Commentary; By Bruce Derksen
When winter and spring conditions turn on a dime—and they will—cattle producers realize their daily routines and tasks will be greatly modified. Likely more than any other occupation, those who deal with agriculture in the great outdoors should understand they need to be flexible, focused and proactive when it comes to Mother Nature and the conditions she throws at them.
If our cowherds can’t survive and be productive or our feedlot cattle can’t gain weight, it impacts the negative side of the spread sheet. Likewise, if our horses can’t operate safely, or myself as a pen rider can’t do a proper job, we are adding to the minus column.
There is nothing worse for a rancher than not to be able to properly check his pregnant cows because he can’t get to them due to heavy, wet snows, or a pen rider who can’t accurately check feedlot cattle because old Sonny can’t slog through the mix of ice, thawing snow and soupy, heavy manure. Yes, we can’t control the weather, but we can control how we handle its offerings when we have the chance.
For a rancher, it is essential his pregnant cows have an adequate place to give birth. When a cow or heifer requires assistance, you don’t want to be forced to help her in adverse conditions. Access to a calving barn or shelter is extremely important.
The same applies in a feedlot. If cattle struggle to reach the feedbunk or water bowl because they have to slog through thick, sloppy, brown soup, at best they will make fewer trips. At worst, they will become sick, and their fewer trips will turn into zero trips. Of course, sickness in a feedlot pen is contagious and a few sick cattle will become many sick cattle.
And it’s not just the cattle that will be negatively impacted. Horses will not be able to operate and be productive in deep snow or slushy pens. It is extremely hard on their legs and joints to be expending the extra energy needed just to walk in this type of environment, never mind attempting to work cattle.
What about working on foot in poor winter conditions? Us old pen riders hate to climb down off our mounts at the best of times, but if you’ve ever tried to pull a sick steer in knee deep slop, or move a cranky cow through snow banks that’s trying to calve, you know what I mean. You can quickly find yourself standing bootless in your socks, with limited to no mobility, dirty ice water oozing between your toes while you face down this angry cow or steer that can’t navigate either, and that suddenly thinks it might be fun to plant you in said snow bank or half frozen bed of manure. No one wants that.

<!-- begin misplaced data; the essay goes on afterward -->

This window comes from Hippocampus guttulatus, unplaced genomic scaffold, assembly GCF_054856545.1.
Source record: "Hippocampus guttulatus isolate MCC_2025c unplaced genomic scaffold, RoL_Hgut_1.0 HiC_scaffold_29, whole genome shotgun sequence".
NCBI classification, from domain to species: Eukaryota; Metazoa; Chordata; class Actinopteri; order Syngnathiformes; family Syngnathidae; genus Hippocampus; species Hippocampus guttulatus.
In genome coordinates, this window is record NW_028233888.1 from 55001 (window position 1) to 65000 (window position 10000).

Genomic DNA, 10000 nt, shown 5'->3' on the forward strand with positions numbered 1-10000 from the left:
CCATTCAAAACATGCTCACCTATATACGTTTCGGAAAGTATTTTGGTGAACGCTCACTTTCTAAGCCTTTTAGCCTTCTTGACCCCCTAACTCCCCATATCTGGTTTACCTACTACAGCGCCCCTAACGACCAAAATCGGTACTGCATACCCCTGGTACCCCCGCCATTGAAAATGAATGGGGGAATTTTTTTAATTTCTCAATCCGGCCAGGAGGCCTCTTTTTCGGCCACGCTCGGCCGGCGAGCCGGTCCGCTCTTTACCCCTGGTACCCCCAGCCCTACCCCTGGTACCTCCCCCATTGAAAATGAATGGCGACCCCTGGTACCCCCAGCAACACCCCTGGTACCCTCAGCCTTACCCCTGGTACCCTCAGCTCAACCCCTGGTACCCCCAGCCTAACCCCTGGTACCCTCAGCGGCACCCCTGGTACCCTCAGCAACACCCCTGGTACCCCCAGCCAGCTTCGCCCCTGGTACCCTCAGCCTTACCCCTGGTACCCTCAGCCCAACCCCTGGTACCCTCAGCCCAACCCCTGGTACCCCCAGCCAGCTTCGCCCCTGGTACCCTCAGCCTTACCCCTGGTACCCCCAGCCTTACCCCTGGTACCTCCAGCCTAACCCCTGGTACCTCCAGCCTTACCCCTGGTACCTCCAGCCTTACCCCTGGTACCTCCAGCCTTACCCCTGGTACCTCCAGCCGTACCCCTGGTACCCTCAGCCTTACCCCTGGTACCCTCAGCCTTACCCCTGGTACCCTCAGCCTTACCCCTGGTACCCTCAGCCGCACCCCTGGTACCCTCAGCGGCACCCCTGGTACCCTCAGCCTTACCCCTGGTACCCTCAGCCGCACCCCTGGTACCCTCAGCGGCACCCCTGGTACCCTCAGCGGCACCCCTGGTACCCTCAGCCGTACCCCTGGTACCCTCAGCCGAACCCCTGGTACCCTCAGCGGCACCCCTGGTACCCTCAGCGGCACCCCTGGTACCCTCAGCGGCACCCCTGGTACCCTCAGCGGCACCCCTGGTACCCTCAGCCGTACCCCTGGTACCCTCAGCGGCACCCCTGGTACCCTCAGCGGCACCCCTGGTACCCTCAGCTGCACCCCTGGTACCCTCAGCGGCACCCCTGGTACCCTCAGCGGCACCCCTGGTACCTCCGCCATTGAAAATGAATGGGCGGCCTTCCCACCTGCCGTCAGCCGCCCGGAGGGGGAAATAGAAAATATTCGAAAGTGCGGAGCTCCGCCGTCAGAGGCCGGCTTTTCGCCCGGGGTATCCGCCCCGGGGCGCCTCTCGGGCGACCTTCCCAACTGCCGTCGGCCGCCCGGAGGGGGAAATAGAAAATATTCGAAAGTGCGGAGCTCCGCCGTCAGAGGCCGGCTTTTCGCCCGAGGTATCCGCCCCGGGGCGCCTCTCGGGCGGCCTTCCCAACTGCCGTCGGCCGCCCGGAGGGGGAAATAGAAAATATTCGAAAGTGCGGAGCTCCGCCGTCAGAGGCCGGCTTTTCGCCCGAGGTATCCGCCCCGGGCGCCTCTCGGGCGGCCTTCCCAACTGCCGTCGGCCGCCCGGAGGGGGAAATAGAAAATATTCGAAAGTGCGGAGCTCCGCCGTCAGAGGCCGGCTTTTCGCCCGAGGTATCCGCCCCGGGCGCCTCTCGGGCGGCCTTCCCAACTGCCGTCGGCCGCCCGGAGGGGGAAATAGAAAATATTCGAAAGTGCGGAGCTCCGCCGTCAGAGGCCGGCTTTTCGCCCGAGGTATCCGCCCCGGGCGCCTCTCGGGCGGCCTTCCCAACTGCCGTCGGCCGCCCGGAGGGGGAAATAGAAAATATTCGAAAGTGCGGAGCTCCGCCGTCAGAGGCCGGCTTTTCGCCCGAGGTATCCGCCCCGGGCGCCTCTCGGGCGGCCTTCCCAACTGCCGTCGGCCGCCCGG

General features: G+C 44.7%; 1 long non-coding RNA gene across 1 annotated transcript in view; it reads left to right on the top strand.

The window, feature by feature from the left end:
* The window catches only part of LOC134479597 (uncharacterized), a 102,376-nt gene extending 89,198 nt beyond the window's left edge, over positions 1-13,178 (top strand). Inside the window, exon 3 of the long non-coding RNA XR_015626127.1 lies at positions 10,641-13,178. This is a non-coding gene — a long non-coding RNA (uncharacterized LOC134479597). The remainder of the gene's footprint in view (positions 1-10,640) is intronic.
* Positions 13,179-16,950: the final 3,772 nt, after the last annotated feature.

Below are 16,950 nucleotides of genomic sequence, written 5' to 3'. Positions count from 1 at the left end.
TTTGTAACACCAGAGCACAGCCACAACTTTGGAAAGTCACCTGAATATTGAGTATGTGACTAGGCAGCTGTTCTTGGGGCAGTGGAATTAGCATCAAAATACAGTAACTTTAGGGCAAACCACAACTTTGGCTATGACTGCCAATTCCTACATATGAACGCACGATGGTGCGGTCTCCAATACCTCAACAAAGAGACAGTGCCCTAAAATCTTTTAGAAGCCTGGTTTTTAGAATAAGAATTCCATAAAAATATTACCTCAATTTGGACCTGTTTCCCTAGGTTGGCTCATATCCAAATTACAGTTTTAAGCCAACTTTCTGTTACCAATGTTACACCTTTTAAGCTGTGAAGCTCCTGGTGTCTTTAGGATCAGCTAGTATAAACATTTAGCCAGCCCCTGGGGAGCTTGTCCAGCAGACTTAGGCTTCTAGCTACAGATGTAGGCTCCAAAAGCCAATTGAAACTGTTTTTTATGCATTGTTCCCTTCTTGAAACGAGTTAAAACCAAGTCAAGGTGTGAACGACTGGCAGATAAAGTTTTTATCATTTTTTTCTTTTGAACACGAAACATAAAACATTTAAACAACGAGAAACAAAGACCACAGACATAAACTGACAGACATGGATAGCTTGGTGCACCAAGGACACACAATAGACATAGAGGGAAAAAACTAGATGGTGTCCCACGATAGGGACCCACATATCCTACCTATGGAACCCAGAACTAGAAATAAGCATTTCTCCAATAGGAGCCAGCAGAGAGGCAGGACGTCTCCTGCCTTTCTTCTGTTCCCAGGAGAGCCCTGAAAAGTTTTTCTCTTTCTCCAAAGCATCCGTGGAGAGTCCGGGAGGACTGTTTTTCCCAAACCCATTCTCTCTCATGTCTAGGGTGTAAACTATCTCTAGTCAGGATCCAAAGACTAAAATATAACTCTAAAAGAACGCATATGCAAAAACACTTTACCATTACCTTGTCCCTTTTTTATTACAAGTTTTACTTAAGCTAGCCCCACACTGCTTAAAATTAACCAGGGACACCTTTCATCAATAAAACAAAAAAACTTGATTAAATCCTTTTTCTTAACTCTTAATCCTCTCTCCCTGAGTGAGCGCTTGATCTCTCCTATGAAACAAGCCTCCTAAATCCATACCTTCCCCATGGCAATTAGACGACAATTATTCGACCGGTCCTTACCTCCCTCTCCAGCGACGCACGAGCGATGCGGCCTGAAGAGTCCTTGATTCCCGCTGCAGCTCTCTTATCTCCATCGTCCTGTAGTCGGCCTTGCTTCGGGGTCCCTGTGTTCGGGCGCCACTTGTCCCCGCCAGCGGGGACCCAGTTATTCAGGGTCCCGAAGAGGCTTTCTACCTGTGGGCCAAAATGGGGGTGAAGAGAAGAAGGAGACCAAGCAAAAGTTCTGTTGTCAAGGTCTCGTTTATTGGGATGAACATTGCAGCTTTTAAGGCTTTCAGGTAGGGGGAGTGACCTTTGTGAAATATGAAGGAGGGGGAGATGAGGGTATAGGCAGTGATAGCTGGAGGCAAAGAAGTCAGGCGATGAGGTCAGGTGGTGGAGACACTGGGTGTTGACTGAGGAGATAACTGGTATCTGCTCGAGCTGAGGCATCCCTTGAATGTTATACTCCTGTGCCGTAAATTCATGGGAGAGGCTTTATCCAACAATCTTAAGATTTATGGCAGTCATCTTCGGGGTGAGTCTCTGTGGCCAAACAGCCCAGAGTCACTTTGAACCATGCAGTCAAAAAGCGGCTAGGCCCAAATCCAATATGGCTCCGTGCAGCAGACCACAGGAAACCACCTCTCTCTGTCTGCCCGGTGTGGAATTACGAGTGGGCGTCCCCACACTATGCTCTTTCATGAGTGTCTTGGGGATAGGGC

The modern, progressive cattle producer needs to do their due diligence and be proactive. Use technology and monitor the weather trends. We can be prepared to deal with what it offers.
Of course, it’s easier to spend time indoors in the winter months, but we didn’t choose this lifestyle because it would be easy. Take advantage of cold weather and plow away those snow banks from the calving area before the spring chinook hits and it becomes too soft to run a tractor over. If you are experiencing a spring thaw, scrape water bowl and feed bunk pads while they are soft before that cold snap returns.
Instead of complaining about the negative conditions winter and spring can bring, take advantage of the opportunities and push the positives. Add to that side of the spread sheet. You’ll be able to safely move that heifer to the barn where you can assist her when she’s struggling to calve. Pen riders will be able to pull that sick steer efficiently without worrying about knee deep slop or someone or something getting hurt.
Being engaged, focused and proactive will pay off in better profits, efficiency, productivity and overall health for all involved. And last of all, old Sonny will thank you as he and I continue to make our way around a cleaner feedlot pen.
Derksen is a freelance writer and longtrime feedyard pen rider from Lacombe, Alberta, Canada.